Contact email: firstname.lastname@example.org
I am a professor of biological anthropology at Hampshire College in Amherst, MA. I have served as Hampshire’s Vice President of Academic Affairs & Dean of Faculty. Previously I served as Dean of the School of Natural Science. I am a founding member of the 5-College (Amherst, Mt. Holyoke, Hampshire, Smith and UMass/Amherst) Culture, Health and Science program and on Anthropology graduate faculty of Anthropology at UMass/Amherst. I have worked in a variety of roles with the 11,000 member American Anthropological Association (AAA), including one of a handful of president-elects (2003-2005) and presidents (2005-2007) that are biological anthropologists. My training includes a BS (magna cum laude) in Zoology and Ph.D. in Anthropology from UMass/Amherst and multi-year fellowships in stress physiology at Karolinska Institute, Stockholm and International Nutrition at University of Connecticut and with the Mexican National Institute of Nutrition.
Much of my teaching, research, and writing focus on better understanding the processes by which political/economic systems such as inequality and racism have biological consequences as indicated by measures of stress, health, and nutrition.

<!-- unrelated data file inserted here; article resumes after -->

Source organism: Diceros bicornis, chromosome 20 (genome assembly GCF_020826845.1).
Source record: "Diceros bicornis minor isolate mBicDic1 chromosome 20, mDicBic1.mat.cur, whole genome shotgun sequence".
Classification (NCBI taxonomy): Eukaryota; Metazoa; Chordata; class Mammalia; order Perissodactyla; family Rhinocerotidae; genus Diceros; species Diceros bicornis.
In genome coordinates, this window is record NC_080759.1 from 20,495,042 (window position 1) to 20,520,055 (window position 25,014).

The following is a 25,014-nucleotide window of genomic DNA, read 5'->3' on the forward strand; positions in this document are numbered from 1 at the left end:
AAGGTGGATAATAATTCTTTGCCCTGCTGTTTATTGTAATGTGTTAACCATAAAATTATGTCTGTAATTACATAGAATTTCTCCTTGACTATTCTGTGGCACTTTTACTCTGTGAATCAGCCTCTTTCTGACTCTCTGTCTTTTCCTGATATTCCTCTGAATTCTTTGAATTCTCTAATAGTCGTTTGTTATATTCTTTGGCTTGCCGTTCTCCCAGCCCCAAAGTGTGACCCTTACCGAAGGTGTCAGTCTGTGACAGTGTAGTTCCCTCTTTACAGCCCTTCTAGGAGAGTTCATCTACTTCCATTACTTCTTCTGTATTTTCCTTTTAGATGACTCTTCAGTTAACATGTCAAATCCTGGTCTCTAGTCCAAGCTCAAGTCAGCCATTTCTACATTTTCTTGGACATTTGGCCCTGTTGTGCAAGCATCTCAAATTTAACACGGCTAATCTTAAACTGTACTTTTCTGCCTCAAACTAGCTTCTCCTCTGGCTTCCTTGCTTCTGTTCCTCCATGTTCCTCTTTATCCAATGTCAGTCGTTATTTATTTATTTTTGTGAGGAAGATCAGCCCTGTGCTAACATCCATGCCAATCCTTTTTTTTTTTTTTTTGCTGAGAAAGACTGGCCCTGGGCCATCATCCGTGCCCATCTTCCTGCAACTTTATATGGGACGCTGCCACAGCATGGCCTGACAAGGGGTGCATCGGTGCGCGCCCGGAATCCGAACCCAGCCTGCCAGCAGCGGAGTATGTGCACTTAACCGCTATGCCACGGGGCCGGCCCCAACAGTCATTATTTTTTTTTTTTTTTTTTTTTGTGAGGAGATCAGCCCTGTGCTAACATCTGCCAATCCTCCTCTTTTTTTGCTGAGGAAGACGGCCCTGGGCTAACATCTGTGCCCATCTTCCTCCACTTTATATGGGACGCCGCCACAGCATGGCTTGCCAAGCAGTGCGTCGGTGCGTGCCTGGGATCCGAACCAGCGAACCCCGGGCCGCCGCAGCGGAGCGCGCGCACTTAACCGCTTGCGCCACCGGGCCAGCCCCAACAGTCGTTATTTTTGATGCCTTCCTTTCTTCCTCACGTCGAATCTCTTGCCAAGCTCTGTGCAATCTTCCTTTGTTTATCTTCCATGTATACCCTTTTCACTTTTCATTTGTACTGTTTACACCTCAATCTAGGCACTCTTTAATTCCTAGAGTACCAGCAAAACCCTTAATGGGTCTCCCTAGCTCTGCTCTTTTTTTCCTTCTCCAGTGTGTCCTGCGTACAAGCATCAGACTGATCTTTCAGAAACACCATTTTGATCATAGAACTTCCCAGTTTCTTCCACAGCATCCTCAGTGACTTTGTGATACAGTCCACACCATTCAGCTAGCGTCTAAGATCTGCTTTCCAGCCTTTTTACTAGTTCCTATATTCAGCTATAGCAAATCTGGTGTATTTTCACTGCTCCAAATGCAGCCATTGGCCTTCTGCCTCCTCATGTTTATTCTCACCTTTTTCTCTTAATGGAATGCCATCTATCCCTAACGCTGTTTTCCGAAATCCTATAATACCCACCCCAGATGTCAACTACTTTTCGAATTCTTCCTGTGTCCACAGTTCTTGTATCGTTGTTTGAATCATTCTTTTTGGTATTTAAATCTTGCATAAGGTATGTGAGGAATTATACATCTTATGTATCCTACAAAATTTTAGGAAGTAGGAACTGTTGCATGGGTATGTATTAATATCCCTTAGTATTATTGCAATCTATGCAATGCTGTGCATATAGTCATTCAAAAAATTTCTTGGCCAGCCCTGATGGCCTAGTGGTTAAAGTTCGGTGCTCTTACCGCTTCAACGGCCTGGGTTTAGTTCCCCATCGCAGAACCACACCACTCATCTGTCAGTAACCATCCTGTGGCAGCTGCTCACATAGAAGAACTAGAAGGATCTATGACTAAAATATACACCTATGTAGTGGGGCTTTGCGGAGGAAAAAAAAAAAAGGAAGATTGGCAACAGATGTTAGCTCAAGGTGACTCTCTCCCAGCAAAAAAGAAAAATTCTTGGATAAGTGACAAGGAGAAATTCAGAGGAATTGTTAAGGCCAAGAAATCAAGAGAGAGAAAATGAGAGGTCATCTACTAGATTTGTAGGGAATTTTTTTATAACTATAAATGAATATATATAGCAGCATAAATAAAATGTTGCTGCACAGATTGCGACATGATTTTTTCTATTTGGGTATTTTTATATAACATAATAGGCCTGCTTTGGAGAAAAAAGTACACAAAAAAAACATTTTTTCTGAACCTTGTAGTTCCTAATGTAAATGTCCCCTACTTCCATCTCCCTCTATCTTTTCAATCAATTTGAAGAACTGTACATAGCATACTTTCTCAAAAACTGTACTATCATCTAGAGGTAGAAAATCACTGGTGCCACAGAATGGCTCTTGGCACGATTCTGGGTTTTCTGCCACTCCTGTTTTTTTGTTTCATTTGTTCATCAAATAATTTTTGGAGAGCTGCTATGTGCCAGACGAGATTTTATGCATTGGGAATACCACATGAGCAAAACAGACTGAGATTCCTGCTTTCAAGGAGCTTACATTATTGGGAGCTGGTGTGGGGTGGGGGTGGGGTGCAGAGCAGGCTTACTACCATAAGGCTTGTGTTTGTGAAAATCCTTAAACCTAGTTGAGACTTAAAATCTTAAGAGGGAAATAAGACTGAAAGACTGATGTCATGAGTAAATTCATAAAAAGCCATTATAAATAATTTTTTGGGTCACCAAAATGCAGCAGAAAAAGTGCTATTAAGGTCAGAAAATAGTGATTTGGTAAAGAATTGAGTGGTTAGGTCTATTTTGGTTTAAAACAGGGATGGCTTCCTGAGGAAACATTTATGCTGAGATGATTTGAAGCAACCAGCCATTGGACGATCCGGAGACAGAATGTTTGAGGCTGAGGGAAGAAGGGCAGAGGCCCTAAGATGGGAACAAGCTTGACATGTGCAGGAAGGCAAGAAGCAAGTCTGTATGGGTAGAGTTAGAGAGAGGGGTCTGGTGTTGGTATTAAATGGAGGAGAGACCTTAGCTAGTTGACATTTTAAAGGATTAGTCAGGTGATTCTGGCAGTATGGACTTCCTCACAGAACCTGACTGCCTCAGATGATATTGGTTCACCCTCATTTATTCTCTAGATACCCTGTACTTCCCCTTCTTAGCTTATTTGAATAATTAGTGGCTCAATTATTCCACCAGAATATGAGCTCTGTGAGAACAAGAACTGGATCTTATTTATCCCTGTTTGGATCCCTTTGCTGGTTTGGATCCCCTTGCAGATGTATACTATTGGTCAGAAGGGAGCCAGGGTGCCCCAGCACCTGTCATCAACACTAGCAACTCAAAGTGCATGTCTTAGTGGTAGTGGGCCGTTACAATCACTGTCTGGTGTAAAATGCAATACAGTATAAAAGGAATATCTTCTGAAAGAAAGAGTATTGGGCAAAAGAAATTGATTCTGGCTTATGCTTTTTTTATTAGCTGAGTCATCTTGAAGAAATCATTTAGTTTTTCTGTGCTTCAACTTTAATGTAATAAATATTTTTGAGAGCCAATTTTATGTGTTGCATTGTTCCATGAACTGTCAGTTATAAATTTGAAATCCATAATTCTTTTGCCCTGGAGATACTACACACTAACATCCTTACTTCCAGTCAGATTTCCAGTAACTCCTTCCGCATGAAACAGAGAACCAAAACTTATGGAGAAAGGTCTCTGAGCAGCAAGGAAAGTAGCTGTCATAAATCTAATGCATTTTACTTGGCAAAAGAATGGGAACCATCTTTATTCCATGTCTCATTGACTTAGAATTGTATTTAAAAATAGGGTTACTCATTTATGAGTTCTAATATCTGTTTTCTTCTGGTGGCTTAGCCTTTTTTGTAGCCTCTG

I have a long political and scientific interest in how race became reified (made real) and is still frequently used as if it was a “natural” reality, rather than a politically useful cultural tool. I am especially interested in finding better ways to measure and understand human variation and the biological consequences of racism. I co-lead a public education project with an award winning website and traveling exhibit and have recently published a companion book Race: Are We So Different?
A group of students at Teotihuacan, Mexico. We worked in the Solis Valley, Mexico to study nutrition and pollution as part of a grant titled Are we what we eat?
My main theoretical interest focuses on how we think about “what is (human) biology” and how political-economic processes such as inequality and racism dialectically intersect with human bodies and biologicals. This work includes measuring childhood health and nutrition in the present, mostly in Egypt and Mexico (including what Tom Leatherman and I call coca-colonization). It also includes developing method and theory in paleo-epidemiology, from studying the transition to horticulture at Dickson Mounds, Illinois to the biological consequences of enslavement (New York African Burial Ground Project).
I also work on teeth as nutritional markers. Looking at tooth enamel is much like the news — it is mostly the bad news that is of interest. Enamel, the hard coating of teeth, uniquely provides a nearly permanent, chronological record of physiological states: stress, nutrition, pollution, as well as movements and migrations. I’m fascinated with methods and results by which one can “read” this information from old and contemporary teeth. In addition to a long-standing interest in reading abnormal histological events (caused by cellular processes) I collaborate with Dula Amarasiriwardena to evaluate chemical changes over time in lead, other pollutants, and nutritionally significant elements such as iron and zinc.